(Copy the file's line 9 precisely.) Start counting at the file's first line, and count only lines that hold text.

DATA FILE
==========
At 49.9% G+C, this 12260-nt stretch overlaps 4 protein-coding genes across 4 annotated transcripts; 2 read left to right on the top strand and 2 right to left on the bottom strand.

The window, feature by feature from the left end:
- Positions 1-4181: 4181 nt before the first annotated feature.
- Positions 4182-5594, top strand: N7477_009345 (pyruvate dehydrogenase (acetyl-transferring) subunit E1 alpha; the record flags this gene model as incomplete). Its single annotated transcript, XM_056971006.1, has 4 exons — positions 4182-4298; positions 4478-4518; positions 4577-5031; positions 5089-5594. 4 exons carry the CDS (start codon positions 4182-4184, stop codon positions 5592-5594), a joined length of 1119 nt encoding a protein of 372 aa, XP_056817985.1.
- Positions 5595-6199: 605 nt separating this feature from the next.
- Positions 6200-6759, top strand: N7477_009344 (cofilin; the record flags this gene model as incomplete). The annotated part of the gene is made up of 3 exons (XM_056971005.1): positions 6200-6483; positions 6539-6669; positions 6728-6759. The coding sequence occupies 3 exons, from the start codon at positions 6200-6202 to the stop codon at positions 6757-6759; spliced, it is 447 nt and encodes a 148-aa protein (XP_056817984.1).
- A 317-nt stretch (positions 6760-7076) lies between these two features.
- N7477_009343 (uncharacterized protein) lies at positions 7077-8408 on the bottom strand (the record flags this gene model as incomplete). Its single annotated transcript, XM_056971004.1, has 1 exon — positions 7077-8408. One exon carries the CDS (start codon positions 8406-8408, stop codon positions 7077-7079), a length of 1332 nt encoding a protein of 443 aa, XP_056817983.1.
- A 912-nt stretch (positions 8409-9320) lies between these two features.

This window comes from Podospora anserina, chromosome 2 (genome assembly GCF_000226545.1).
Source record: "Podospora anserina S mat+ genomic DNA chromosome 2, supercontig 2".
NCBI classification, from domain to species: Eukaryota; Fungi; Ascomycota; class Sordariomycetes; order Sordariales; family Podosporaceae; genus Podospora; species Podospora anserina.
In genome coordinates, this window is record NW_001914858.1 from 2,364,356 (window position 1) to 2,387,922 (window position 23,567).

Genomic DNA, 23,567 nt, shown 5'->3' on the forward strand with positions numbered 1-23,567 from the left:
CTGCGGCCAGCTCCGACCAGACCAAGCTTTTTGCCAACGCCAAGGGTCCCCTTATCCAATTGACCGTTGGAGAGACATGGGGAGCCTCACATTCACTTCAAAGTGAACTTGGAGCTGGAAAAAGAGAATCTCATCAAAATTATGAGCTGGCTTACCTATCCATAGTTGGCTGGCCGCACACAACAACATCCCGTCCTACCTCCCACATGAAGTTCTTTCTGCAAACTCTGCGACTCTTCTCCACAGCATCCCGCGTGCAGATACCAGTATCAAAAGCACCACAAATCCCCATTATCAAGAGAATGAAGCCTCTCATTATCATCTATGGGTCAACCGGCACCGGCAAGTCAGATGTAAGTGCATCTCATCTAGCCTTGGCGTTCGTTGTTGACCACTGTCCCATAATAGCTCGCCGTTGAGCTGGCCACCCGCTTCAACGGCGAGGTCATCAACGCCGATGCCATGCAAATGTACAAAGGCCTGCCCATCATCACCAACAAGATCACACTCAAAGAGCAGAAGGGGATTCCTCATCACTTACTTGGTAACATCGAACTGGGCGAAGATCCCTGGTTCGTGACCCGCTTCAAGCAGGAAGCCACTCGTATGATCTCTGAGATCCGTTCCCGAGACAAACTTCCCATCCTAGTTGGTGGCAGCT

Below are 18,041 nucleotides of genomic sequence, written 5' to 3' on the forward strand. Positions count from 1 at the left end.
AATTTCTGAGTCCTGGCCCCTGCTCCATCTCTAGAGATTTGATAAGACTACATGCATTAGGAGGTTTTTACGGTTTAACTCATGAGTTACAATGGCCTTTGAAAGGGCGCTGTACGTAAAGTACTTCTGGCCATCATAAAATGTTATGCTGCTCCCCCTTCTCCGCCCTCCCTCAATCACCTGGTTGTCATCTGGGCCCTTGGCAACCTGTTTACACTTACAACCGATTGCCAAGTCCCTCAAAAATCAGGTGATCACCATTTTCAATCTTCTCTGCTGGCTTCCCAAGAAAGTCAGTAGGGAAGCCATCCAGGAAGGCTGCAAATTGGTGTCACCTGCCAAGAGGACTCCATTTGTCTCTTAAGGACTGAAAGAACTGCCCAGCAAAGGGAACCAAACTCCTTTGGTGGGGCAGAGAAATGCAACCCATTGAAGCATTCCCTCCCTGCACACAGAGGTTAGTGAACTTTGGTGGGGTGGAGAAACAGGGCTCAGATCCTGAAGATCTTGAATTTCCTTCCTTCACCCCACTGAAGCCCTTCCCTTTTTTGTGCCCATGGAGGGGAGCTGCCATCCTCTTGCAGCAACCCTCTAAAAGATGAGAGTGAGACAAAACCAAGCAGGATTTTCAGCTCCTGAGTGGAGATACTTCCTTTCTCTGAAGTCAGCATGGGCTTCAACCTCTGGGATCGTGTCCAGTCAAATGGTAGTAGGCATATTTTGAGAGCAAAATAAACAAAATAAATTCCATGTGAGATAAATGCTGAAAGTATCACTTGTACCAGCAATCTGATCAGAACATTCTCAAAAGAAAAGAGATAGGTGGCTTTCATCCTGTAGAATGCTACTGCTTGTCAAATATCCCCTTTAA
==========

- A 912-nt stretch (positions 8409-9320) lies between these two features.